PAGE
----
That “increasing role,” needless to say, took decades to materialize, but only in part because of the capabilities of computers. As early as the late 1960s, informatics pioneers Warner Slack famously began reassuring physicians fearful of change, “Any doctor who can be replaced by a machine should be replaced by a machine.” Of course, in today’s era of cloud computing those fears no longer apply. These days, doctors are afraid of being replaced by apps and algorithms.

In a study published earlier this year, researchers gave chest X-rays and diagnostic advice from human experts to a group of radiologists. They labeled that advice as coming either from humans or AI. While some of the advice was deliberately inaccurate, the overriding factor for radiologists in flagging inaccuracy was where they thought the advice originated.

“As a group, radiologists rated advice as lower quality when it appeared to come from an AI system,” the researchers concluded. 

Sometimes, of course, the problem is not anti-algorithm bias, but justified hostility to the tone-deaf manner in which digital health technology is sometimes injected into the clinical workflow – what Barry delicately called “point-of-care integration.”

Consider what happened when Duke University Health System implemented a home-grown AI tool to predict which patients might develop sepsis, a potentially fatal complication. It took two years, and a study involving medical anthropologists, for the health system to discover that nurses were being forced to present high-priority alerts to doctors they’d never worked as a result of a tool whose workings neither group really understood. The result was a dysfunctional workflow. “Nurses [were] uncomfortable and doctors defensive,” noted a STAT News article.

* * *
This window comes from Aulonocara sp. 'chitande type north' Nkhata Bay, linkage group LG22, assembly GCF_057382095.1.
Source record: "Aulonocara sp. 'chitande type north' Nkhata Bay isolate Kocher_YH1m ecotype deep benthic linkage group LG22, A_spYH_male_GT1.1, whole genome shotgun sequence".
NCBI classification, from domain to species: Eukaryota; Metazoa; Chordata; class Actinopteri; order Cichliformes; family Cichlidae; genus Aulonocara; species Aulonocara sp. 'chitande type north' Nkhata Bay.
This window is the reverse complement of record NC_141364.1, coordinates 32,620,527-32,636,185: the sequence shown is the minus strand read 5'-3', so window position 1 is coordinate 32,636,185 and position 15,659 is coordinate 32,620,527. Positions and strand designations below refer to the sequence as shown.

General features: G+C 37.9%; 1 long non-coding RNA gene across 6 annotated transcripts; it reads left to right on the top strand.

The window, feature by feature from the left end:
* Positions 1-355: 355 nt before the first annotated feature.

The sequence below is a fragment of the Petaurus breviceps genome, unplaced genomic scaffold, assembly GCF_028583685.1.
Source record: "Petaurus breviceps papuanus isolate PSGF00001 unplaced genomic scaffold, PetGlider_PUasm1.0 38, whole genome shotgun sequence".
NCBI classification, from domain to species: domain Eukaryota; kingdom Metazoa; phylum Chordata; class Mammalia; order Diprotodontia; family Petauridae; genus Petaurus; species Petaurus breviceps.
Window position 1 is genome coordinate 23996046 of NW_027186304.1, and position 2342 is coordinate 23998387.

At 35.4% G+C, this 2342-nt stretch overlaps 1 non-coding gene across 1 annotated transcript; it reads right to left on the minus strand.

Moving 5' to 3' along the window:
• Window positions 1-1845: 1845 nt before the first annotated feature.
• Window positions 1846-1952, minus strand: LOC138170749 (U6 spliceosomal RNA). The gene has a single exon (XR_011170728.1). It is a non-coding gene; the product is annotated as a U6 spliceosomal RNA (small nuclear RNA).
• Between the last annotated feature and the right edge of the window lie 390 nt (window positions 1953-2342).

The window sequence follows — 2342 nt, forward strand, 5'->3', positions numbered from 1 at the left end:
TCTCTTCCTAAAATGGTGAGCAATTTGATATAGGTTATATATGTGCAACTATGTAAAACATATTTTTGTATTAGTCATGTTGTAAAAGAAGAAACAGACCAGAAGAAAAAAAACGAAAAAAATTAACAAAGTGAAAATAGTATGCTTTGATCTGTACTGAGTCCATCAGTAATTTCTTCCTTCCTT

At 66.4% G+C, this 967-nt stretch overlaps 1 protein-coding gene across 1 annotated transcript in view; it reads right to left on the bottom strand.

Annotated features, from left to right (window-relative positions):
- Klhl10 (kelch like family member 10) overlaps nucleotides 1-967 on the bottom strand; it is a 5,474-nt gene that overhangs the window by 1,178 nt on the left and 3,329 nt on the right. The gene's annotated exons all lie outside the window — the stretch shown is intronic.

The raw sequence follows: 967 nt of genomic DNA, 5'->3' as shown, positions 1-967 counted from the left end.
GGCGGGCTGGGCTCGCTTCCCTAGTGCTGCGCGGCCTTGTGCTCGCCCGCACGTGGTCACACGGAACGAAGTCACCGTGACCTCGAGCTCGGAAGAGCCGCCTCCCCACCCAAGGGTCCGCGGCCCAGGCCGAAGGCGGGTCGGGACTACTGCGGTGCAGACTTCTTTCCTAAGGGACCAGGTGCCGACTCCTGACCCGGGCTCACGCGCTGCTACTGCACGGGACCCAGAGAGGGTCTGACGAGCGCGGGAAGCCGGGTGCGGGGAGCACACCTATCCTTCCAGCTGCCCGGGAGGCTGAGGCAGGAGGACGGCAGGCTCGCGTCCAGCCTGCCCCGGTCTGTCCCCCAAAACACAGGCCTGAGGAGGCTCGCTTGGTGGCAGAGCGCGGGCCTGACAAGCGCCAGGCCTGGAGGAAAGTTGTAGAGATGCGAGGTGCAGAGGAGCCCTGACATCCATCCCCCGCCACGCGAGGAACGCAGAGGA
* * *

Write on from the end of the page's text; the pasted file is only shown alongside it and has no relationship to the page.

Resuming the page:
To address these types of issues, a group of Stanford researchers recently called for development of “a delivery science for artificial intelligence in health care.” That science, they say, will require a “broader set of tools, such as design thinking, process improvement and implementation science” to enable human and technical components to work together.

Medical futurist Bertalan Meskó, a physician and researcher, predicts that doctors will eventually follow the path carved out by grand masters in chess. Meskó sums up the coming transformation – which he carefully notes could be a lengthy one – by citing computer chess developer Monroe Newborn: “Masters used to come to computer chess tournaments to laugh. Now they come to watch. Soon they will come to learn.”